Communicating by simply showing the players what they are supposed to do and how it is done has long been a tactic used by football coaches who don’t speak the same language as their pupils. Former Bolton and Burnley player Jimmy Hogan became a master of employing that tactic upon embarking on his remarkable journey onto the continent. Few coaches have had an impact in as many countries as the Englishman who was born in Lancashire in 1882.
After his decent playing career was cut short by injury, Hogan embarked on one of the most remarkable journeys a coach has ever taken in European football. First, he coached in the Netherlands were he found the state of football to be rather amateurish, but his players eager to learn. Despite his young age – Hogan was only 28-years-old at the time – the players took his advice about taking it easy on the booze and the fags and soon learned that Hogan expected every player to be comfortable on the ball in any given position; defenders could attack and attackers could defend, all depending on the situation. In Hogan’s football philosophy, work on the ball received the most important focus during every training session. Players had to know how to handle the ball in order to produce good football on the pitch. Whilst English players were not allowed to practice with the ball from Wednesdays on, in order for them to be more hungry for it on Sundays, Hogan included the ball in virtually every exercise he wanted his players to perform.
Long before the phrase Total Football came into being, Hogan expected his players to move freely and seek creative solutions. A player in possession in one of Hogan’s teams could have several passing options at hand, making it hard to figure out which player the opposing defenders should pick up. Long balls were a no-go for the Roman Catholic, who brought humility and good manners with him wherever he went. His teams played in a 2-3-5 formation, even when Chapman’s WM became successful. Being in possession and keeping the ball low were two of the key ingredients that would prevent teams from conceding goals in Hogan’s mind.
After his first stint in the Netherlands, he took his footballing philosophy to Austria, Hungary, and Switzerland, before arriving in Germany. In Austria, he coached the national team. In Hugo Meisl, he found a friend in whom he could confide and a partner who shared a similar vision of football. Meisl was more of a romantic, whilst Hogan simply saw his tactics as the most practical way of winning football matches.
Arriving in Germany
His stint coaching the Austrian Olympic national team and other clubs sides in Austria was cut short when the first World War broke out. Hogan had arranged a meeting at the British consulate two days prior to the outbreak of the war, but he was told that an urgent departure from Vienna wasn’t necessary.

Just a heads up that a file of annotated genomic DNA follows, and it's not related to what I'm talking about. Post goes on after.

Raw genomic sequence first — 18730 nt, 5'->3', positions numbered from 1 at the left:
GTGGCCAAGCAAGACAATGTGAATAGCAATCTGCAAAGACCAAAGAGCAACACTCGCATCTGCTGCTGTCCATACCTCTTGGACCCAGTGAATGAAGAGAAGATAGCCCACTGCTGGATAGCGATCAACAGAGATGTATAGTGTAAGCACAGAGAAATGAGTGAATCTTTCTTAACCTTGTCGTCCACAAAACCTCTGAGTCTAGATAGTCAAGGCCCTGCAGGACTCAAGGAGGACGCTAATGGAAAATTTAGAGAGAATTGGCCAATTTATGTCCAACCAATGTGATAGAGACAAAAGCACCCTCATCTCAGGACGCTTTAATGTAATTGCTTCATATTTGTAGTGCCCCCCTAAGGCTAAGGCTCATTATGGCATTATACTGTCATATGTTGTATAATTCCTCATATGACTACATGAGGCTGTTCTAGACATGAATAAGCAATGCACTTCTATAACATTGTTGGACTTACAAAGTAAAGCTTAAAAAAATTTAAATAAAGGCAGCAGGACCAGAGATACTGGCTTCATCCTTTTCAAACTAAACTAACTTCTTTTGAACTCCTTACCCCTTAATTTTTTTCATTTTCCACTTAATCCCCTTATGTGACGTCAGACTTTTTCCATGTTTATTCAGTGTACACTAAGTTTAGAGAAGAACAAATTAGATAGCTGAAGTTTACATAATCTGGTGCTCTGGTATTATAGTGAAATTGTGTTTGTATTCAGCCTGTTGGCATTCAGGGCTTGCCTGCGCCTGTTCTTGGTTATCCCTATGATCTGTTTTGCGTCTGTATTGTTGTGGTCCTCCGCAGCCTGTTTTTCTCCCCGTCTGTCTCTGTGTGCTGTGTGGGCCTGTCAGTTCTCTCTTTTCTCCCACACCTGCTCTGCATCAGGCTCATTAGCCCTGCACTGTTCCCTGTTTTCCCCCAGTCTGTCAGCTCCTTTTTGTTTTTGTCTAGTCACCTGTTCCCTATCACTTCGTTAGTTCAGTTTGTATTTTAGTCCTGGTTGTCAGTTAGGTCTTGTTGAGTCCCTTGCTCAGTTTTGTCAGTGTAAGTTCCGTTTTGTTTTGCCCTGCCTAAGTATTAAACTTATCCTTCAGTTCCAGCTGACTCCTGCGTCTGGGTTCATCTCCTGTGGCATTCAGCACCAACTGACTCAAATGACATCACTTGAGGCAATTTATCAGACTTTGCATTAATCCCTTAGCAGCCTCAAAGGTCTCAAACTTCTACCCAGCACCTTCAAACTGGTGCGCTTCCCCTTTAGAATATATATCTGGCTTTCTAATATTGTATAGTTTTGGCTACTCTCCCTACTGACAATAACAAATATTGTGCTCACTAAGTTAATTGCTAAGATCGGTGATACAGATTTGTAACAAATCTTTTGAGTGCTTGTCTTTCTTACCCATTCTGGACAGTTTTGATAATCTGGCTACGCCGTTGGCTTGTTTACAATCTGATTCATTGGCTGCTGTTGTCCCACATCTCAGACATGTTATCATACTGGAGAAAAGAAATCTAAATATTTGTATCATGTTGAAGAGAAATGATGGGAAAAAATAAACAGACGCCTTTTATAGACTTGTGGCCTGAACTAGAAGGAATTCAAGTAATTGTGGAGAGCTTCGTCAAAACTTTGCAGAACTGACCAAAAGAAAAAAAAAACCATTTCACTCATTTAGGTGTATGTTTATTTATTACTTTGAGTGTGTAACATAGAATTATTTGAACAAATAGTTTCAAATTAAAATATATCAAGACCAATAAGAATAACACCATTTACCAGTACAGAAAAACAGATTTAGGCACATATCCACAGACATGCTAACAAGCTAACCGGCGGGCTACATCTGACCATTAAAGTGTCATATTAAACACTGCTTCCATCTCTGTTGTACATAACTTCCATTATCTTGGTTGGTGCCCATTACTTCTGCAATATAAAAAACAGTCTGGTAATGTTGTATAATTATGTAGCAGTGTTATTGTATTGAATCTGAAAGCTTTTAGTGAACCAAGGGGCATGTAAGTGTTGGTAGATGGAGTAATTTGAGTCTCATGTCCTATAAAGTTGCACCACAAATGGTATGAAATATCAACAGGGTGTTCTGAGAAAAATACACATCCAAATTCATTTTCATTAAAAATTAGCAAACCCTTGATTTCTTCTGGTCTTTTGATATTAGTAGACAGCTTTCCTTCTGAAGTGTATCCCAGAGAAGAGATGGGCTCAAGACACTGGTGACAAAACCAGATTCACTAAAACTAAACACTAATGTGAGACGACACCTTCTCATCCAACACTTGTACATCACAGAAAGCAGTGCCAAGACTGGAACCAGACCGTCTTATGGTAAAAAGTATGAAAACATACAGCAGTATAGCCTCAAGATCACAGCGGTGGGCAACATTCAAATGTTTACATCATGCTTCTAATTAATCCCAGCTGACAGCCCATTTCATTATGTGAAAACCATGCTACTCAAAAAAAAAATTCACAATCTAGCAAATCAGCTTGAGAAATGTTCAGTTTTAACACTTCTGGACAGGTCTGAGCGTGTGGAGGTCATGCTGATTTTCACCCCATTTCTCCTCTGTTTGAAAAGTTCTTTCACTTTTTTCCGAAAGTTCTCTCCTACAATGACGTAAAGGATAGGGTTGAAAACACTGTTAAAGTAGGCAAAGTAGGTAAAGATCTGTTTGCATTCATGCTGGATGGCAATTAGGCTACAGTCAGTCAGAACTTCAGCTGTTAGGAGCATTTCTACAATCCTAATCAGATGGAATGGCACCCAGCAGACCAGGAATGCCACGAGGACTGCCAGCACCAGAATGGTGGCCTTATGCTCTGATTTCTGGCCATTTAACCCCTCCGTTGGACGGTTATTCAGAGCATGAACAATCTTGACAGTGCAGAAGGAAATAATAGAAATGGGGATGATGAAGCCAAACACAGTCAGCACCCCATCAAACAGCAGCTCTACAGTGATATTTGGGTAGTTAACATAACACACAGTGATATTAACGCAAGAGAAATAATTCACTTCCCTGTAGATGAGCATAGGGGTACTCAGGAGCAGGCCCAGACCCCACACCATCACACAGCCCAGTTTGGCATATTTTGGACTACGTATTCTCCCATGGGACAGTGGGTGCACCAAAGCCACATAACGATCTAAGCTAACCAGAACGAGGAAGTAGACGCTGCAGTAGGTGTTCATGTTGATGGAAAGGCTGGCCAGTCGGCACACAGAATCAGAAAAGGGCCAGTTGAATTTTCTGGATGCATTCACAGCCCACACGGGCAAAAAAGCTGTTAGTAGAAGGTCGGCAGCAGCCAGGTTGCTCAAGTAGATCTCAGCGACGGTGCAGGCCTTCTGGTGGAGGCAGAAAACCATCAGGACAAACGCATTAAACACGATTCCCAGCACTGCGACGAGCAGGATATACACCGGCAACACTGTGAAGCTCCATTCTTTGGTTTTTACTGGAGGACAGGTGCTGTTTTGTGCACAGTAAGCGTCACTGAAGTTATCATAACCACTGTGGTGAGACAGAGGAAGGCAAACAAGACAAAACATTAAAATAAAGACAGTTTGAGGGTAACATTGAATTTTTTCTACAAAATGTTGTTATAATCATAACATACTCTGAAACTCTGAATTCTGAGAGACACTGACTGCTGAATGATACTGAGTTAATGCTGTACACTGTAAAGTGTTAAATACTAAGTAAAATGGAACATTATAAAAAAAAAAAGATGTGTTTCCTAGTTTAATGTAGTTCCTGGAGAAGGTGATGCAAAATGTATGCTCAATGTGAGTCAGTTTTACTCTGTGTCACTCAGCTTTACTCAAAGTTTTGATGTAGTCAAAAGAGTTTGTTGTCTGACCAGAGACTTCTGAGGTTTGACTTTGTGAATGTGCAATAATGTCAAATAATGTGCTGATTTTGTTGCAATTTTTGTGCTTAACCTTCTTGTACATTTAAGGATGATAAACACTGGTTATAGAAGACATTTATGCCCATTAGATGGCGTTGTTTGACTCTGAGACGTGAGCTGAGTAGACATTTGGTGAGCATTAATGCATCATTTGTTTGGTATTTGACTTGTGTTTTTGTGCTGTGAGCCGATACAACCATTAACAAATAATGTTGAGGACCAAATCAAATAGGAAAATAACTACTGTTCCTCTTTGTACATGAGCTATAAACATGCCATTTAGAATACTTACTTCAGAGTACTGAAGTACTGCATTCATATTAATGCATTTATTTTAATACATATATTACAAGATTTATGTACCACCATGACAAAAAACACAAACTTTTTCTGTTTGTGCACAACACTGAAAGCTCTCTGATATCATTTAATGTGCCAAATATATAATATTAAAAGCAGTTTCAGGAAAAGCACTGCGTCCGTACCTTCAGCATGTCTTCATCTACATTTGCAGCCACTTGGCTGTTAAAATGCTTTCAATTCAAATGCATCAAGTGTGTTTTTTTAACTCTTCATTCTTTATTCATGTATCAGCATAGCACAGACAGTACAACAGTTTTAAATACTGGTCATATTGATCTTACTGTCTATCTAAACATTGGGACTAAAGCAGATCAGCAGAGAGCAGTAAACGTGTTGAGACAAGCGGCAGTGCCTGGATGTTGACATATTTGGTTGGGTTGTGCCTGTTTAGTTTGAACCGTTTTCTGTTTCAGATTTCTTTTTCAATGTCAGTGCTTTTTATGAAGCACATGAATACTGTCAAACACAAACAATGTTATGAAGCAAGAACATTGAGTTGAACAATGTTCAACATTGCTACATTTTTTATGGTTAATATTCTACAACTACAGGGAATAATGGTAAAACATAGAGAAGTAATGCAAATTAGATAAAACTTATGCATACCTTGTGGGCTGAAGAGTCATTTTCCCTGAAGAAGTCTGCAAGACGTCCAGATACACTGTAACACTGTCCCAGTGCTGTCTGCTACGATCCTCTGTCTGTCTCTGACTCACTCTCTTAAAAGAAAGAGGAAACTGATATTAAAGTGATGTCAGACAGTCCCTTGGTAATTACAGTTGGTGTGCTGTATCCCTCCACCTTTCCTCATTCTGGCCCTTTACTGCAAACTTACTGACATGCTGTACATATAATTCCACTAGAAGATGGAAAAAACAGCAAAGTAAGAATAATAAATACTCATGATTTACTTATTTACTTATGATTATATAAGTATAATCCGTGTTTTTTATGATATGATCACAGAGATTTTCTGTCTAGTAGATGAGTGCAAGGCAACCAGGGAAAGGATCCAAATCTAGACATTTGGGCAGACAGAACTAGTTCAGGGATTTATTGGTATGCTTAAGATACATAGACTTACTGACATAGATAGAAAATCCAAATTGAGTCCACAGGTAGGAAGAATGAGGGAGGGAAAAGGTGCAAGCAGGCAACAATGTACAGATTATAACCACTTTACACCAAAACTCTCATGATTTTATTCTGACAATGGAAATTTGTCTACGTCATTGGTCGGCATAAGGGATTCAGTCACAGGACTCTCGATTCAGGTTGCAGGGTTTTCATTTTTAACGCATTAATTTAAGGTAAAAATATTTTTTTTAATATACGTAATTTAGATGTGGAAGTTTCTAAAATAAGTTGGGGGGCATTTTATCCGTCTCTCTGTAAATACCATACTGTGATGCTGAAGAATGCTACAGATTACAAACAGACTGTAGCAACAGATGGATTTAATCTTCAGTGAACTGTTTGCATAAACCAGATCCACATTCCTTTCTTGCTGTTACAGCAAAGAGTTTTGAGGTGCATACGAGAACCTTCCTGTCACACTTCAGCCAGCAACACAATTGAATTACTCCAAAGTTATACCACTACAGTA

His time as a prisoner of war was spent mostly in Budapest, where he turned MTK into one of Europe’s finest club teams. The club was virtually unbeatable between 1916 and 1925, producing some of the finest talents that European football had on offer back in those days. After the war had ended and he could go back home to England, the players gave him an inscribed cigarette lighter, reading: “To our dearest Basci with best wishes – the thankful MTK players.”
‘Uncle’ Jimmy was saddened to leave his players, but also looked forward to getting back to his beloved Britain. After his arrival, he discovered that several of his countrymen regarded him as a traitor, since he hadn’t helped in the war efforts; nevermind the fact that there wasn’t an awful lot he could have done about being jailed in Austria at the time.
A move abroad was once again in the cards. After stints in Switzerland and Hungary, Hogan moved to Germany, a nation he predicted would become formidable in the not-too-distant future.
The German FA had gotten in touch with one of the coaches, if not the coach, who had the biggest impact on the rapid development of Danubian football. Hogan was told by the FA that his job would consist of travelling around the country holding lectures and training sessions. Despite having spent a considerable amount of time in Austria, Hogan was far from fluent in German and could only have basic conversations in language. However, the German FA insisted that Hogan hold all of his lectures in German.
In order to make sure that his lectures and coaching sessions would go well. Hogan asked that he be allowed to write the lectures in English and have somebody translate them into German whilst he was holding his talks.
At first, he had no problems getting around Germany in this manner, attracting keen audiences all around the country. However, the training sessions with senior players could prove tricky. Most of the time, Hogan held training matches, which he sometimes interrupted to point out mistakes the players had made. After one of these sessions, an official from the DFB approached Hogan telling him that he hadn’t taught his pupils anything that Otto Nerz (at that point the assistant coach of the national team) hadn’t already taught them.